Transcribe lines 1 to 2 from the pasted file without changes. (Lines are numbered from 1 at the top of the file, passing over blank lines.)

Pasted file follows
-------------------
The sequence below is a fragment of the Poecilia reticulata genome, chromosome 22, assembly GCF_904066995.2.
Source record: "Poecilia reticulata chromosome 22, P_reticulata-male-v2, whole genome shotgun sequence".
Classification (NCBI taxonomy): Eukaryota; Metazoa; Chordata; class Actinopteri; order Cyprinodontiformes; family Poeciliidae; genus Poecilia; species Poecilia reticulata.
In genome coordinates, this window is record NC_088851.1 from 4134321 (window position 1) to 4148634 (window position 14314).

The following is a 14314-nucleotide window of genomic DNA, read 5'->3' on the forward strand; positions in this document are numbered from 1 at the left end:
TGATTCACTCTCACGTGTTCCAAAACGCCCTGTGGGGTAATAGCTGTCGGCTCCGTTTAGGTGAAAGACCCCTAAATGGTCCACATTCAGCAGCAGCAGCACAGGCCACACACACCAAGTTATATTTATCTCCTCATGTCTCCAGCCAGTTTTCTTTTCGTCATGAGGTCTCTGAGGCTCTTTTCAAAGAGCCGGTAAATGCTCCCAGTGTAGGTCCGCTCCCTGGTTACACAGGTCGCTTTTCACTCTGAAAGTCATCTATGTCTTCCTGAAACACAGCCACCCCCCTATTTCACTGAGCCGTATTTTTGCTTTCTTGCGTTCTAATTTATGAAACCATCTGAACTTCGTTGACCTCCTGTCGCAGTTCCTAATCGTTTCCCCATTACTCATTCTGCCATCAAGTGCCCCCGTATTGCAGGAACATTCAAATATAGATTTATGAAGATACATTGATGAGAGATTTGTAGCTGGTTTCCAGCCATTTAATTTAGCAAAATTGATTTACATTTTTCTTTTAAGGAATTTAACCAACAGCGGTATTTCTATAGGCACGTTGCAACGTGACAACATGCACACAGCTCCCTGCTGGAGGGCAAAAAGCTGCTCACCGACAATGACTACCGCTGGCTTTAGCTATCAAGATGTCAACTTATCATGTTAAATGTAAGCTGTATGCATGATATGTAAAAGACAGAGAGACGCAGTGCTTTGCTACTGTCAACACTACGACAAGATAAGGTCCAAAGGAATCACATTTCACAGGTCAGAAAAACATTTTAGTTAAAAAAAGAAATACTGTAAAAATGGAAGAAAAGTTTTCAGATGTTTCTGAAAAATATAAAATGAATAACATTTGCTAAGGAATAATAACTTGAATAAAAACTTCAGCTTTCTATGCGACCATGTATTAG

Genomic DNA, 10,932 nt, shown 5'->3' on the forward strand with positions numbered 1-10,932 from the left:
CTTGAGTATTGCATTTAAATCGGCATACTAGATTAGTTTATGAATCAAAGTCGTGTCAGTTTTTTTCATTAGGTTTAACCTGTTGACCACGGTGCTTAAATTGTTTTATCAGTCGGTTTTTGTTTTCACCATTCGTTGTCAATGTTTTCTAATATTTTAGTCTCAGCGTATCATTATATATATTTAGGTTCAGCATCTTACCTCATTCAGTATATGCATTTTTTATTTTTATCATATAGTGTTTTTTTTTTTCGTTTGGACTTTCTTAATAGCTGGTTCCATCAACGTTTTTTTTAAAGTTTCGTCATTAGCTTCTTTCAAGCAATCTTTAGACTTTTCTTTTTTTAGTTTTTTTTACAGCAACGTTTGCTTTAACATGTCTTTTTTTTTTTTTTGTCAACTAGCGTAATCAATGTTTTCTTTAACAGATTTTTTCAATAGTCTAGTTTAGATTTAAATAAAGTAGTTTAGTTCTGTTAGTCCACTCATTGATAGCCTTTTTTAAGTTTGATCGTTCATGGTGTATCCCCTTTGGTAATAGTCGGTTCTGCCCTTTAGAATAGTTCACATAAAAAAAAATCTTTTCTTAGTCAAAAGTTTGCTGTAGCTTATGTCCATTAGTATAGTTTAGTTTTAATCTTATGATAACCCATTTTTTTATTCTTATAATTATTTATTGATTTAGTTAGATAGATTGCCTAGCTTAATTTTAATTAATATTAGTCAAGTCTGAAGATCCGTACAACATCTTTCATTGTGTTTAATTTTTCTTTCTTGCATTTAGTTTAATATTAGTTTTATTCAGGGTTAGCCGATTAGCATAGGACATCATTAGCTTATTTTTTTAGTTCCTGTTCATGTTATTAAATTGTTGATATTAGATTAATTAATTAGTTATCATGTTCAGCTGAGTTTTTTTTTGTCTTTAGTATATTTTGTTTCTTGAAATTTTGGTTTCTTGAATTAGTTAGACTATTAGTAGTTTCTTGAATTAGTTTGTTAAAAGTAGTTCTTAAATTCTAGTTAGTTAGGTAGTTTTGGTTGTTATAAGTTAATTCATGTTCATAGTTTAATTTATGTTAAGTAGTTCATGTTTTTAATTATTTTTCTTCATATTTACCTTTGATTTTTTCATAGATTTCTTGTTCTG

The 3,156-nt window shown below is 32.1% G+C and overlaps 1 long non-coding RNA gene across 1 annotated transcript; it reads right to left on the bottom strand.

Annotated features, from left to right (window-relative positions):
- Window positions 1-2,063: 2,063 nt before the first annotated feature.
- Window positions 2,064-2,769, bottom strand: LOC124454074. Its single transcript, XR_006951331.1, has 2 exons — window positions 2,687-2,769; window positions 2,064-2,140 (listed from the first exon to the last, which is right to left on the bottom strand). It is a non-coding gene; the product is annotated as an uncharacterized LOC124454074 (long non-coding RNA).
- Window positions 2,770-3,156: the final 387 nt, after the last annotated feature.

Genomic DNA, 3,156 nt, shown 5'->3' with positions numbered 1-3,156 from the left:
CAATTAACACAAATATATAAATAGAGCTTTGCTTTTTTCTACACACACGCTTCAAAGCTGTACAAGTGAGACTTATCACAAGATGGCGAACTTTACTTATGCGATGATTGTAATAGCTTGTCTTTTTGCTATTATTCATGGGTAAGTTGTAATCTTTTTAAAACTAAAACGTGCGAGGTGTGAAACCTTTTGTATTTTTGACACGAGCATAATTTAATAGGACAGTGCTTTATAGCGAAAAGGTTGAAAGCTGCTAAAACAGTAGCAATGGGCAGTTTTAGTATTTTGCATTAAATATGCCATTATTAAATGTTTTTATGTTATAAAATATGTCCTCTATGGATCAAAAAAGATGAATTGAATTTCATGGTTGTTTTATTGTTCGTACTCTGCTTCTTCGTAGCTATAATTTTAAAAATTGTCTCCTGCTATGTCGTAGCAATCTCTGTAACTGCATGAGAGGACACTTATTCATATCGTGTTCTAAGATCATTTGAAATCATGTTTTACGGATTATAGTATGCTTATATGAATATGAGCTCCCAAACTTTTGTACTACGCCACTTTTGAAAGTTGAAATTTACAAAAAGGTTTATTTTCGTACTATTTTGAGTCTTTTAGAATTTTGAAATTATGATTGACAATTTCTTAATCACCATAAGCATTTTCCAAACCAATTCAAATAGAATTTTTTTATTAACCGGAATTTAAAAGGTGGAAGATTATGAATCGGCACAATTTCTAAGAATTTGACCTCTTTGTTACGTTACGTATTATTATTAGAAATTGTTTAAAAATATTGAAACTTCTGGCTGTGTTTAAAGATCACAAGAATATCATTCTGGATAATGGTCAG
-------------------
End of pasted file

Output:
The sequence below is a fragment of the Poecilia reticulata genome, chromosome 22, assembly GCF_904066995.2.
Source record: "Poecilia reticulata chromosome 22, P_reticulata-male-v2, whole genome shotgun sequence".